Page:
After about half a minute, I could hear a car coming down the hill very slowly. As it got close to us, it slowed down to a crawl. A voice called out, “Signor Williams?”

“Yes?” I replied without turning to look at the car, since it was following us and the headlights were just behind us. I knew I wouldn’t be able to see anyone without getting blinded.

The voice asked, “Will you give me your boat?”

I sighed. I wondered how to play the situation.

Suddenly, I had it. “Sure. Come by the marina at 10 in the morning. That’ll give us time to get our stuff out.” That was a lie. We would be on our way by 7 in the morning, at the latest, and they would be sadly disappointed when they arrived at the marina. Or so I hoped.

“Then where will you go?”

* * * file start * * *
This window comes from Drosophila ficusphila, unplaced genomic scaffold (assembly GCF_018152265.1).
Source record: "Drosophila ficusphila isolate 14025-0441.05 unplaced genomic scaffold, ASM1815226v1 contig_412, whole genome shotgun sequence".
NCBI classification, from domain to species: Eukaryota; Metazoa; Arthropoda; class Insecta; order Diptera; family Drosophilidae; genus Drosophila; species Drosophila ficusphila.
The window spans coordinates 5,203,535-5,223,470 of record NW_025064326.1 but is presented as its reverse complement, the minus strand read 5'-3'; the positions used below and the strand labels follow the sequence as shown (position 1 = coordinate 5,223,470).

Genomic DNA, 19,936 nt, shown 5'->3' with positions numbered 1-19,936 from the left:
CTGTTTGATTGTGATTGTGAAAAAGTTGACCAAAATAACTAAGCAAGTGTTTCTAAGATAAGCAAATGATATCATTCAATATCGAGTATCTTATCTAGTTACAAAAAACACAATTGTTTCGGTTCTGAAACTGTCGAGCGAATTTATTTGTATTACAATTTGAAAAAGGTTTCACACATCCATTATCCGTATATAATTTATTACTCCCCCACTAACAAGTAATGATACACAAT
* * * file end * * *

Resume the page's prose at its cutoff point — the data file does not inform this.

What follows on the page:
“We’ll take the ferry to Naples and fly back to France from there.”

“Good. Thank you for your assistance.”

I snorted but didn’t say anything. The voice said something short and to the point in Italian. With that, the car bolted forward and squealed down the hill and around the corner, heading right, and was gone.

. . .

As we walked up to where the sailboat was docked, I noticed that Captain O’Reilly and John Murphy were both in their cabin and all the lights were out except for one in our cabin.

Carter whispered, “Let’s take off our shoes.”

I snorted quietly. “Good idea. I don’t wanna get a talkin-to in the morning.”

We both removed our shoes and carried them as we walked aboard. Slowly padding along, we quietly walked into our cabin. Carter leaned over, as usual, and then collapsed onto the bed, making the boat rock a little as he did.